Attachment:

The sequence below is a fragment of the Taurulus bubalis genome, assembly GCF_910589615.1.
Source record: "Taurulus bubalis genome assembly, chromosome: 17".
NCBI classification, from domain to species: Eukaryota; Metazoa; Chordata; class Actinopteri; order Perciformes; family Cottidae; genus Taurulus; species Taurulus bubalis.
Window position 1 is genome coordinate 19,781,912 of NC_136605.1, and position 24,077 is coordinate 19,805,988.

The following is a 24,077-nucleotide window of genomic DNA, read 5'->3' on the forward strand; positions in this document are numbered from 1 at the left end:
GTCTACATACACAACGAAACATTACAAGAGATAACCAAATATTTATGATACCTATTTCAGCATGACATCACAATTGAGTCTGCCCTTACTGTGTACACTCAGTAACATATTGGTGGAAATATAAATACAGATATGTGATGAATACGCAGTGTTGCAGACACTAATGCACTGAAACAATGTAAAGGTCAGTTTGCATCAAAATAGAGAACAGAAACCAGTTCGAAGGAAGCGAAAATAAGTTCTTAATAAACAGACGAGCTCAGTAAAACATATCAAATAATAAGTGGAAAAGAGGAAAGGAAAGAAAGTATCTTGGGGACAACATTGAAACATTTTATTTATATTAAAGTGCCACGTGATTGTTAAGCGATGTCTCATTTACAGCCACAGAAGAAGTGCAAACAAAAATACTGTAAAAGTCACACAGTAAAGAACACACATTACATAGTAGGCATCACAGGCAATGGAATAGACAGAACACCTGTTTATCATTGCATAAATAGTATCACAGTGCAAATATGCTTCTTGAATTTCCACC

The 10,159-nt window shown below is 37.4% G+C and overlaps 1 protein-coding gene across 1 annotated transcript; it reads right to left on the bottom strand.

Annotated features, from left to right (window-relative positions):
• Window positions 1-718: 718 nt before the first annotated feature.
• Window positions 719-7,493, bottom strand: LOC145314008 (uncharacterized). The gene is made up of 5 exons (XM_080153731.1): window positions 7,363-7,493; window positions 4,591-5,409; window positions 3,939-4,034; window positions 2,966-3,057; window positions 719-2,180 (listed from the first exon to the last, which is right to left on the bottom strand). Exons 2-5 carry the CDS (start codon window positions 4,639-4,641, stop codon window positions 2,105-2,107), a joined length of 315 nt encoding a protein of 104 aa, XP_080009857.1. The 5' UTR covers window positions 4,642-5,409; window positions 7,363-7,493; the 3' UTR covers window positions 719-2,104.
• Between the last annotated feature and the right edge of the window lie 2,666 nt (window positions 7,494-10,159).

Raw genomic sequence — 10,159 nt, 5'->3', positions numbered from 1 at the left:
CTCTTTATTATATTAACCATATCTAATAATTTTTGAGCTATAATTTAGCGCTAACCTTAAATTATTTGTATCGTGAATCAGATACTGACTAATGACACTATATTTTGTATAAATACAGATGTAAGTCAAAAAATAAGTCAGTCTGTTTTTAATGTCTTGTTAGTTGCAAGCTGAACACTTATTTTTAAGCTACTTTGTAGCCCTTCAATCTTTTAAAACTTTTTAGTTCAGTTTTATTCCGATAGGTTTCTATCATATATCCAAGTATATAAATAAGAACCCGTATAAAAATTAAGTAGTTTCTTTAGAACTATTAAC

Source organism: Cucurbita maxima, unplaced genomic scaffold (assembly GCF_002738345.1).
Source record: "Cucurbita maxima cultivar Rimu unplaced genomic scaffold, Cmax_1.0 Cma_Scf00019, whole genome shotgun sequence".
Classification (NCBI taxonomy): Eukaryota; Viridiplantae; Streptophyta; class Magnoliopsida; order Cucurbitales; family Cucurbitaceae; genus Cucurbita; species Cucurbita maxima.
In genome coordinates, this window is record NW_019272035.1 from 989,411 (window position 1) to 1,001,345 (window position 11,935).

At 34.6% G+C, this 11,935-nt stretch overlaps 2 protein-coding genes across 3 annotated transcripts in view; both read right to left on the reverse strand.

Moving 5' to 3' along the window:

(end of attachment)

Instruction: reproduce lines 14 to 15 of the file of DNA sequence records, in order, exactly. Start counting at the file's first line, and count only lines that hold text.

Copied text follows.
Source organism: Cucurbita maxima, unplaced genomic scaffold (assembly GCF_002738345.1).
Source record: "Cucurbita maxima cultivar Rimu unplaced genomic scaffold, Cmax_1.0 Cma_Scf00019, whole genome shotgun sequence".